Nkandla officials fear for lives

2014-11-16 15:45

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Eleven of the public works officials charged in relation to the spending at President Jacob Zuma’s Nkandla homestead say they fear for their lives if journalists sit in on their hearings.

The officials’ about-turn is revealed in a written submission opposing the bid by Media24 and Independent Newspapers to attend their hearings, which will begin in Durban tomorrow.

Only Jean Rindel, a project manager for public works’ Durban office, has agreed to open his disciplinary hearing to the media.

The other 11 officials say in their submissions to the chairpersons of the disciplinary hearings that their fears were kindled by the fact that Public Protector Thuli Madonsela’s security detail was increased soon after she had released her findings on Nkandla.

They say their testimonies to the hearings will implicate other senior officials from their department and the information they use in their defence relates to “national security”.

“By virtue of the above defence and the evidence which will be led, there is a reasonable apprehension of fear on the part of the [officials] that by divulging such information their lives may be in danger and their future employment in the department, should they be found not guilty of the charges laid, will be damaged,” reads the submission, which City Press has seen.

Officials also cited their right to privacy and said their personal safety would be jeopardised if journalists attended the hearings and reported on “sensitive” information.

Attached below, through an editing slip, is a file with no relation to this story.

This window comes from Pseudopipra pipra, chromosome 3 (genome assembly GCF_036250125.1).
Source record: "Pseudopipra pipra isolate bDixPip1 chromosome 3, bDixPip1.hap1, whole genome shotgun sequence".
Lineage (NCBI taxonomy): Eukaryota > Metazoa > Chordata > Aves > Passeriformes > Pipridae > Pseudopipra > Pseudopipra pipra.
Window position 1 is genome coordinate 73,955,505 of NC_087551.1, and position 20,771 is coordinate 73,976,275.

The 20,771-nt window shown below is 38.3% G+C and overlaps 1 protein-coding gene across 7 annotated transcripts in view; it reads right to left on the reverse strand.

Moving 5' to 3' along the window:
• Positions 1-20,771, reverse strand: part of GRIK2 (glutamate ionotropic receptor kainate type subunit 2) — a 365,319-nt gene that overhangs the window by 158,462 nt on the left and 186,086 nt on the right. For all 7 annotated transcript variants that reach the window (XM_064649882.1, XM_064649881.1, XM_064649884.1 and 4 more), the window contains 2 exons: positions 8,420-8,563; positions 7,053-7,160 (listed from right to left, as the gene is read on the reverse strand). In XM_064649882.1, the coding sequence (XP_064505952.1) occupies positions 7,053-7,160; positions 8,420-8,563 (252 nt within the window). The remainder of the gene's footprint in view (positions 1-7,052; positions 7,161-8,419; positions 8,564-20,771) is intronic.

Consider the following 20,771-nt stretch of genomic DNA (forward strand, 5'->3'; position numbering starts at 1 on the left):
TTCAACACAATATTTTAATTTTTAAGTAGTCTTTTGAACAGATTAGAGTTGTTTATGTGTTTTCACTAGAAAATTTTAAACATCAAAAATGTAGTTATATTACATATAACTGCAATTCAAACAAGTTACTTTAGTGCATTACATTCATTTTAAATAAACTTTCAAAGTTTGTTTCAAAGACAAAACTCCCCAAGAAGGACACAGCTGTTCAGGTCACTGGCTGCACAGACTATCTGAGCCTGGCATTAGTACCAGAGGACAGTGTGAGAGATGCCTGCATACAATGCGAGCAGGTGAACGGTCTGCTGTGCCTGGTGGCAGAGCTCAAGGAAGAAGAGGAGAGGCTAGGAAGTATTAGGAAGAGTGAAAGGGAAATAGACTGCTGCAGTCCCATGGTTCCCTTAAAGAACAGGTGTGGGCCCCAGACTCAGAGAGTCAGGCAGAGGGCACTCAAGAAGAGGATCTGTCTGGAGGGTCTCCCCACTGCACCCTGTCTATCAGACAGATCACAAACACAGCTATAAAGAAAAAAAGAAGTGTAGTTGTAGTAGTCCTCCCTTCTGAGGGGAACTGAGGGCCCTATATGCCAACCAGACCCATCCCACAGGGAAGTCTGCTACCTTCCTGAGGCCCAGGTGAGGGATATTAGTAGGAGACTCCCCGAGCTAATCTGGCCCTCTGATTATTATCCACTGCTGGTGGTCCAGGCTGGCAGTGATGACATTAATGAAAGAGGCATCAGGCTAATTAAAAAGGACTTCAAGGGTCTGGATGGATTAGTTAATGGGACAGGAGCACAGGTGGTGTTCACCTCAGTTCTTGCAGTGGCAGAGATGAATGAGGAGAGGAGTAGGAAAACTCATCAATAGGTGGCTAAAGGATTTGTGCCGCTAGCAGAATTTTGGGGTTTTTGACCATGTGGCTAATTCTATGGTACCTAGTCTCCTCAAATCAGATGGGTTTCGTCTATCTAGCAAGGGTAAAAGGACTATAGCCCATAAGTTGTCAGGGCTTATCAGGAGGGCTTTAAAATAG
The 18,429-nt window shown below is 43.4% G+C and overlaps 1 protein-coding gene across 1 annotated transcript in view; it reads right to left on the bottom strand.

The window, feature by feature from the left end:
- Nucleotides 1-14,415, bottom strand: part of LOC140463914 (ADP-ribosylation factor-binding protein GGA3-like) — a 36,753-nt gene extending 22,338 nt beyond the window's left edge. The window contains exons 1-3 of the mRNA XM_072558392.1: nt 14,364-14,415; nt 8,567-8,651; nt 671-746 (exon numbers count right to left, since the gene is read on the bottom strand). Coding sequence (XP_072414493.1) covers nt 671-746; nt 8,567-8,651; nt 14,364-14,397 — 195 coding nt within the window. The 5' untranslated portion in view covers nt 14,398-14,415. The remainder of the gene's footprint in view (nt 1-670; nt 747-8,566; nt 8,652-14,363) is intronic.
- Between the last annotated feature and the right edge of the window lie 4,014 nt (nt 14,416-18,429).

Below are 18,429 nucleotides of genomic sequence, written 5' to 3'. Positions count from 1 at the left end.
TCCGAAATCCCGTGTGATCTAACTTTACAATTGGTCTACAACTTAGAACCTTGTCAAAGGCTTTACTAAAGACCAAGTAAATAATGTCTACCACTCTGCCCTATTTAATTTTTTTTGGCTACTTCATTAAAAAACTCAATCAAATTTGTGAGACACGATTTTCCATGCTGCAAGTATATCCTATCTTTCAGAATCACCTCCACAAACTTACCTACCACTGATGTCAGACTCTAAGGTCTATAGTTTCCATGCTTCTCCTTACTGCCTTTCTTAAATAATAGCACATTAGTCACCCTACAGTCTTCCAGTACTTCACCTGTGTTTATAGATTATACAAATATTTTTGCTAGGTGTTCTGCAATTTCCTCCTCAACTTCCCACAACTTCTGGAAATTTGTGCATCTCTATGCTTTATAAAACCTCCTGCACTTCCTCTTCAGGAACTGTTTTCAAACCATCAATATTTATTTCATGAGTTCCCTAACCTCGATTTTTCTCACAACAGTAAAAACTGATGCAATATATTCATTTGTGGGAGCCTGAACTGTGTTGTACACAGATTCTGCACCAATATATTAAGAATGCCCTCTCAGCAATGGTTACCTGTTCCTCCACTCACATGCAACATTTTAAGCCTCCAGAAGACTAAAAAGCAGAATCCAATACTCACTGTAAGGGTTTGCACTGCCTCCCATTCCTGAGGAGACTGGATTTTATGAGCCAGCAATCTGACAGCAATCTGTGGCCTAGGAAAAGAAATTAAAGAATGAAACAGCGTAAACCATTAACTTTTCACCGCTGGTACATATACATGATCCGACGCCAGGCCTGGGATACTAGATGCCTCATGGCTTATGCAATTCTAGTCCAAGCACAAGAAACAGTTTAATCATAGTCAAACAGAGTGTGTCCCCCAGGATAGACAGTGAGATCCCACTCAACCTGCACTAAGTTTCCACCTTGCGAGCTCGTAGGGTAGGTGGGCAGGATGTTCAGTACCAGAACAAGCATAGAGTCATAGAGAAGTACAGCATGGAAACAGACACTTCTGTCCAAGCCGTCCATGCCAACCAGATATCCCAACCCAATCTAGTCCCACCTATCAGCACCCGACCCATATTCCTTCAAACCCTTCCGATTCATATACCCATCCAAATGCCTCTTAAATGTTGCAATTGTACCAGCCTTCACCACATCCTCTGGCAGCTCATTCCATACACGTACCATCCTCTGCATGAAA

“Given the likelihood of the implication of senior members in the government, there is a real likelihood that the personal safety of the respondents may be in jeopardy. This is brought into clarity by the necessity for further bodyguards for Public Protector Madonsela after her release of the Nkandla investigation,” reads the submission.

The officials also fear that the “nature of the reporting [by the media] may distort the evidence led in one inquiry and, by virtue of that distortion, lead to complications in other inquiries”.

They say the media should wait for the outcomes of the hearings because “the public’s right to receive information ought to be limited to knowledge of the outcome of the individual disciplinary inquiry rather than knowledge of the evidence led at the inquiry”.

The officials are being represented by the Public Service Association, whose labour relations officer Roshan Lil-Ruthan previously told City Press they wanted former public works minister Geoff Doidge, his then deputy Hendrietta Bogopane-Zulu, former SA National Defence Force surgeon-general Vejay Ramlakan and Madonsela to testify in their defence.

The officials have also indicated that they have a right, at any stage, to abandon the individual hearings and challenge the disciplinary action at the Commission for Conciliation, Mediation and Arbitration.

They cited a 2009 ruling by former Constitutional Court judge Kate O’Regan in which she said officials charged in disciplinary hearings could abandon that process if they accepted that doing so would mean the employer had a right to terminate their contracts.

Phillip Masilo, legal adviser to Public Works Minister Thulas Nxesi, said the department was also taken by surprise by the officials’ sudden change of heart.

“We don’t know what changed their minds, but the department did not want the media to be part of these proceedings because we want to protect our employees, and some of them have agreed,” said Masilo.

“If they don’t want the media, it’s their choice and we respect it. We know they had indicated they had no problem with the media attending, but we don’t know what changed their minds,” he said.

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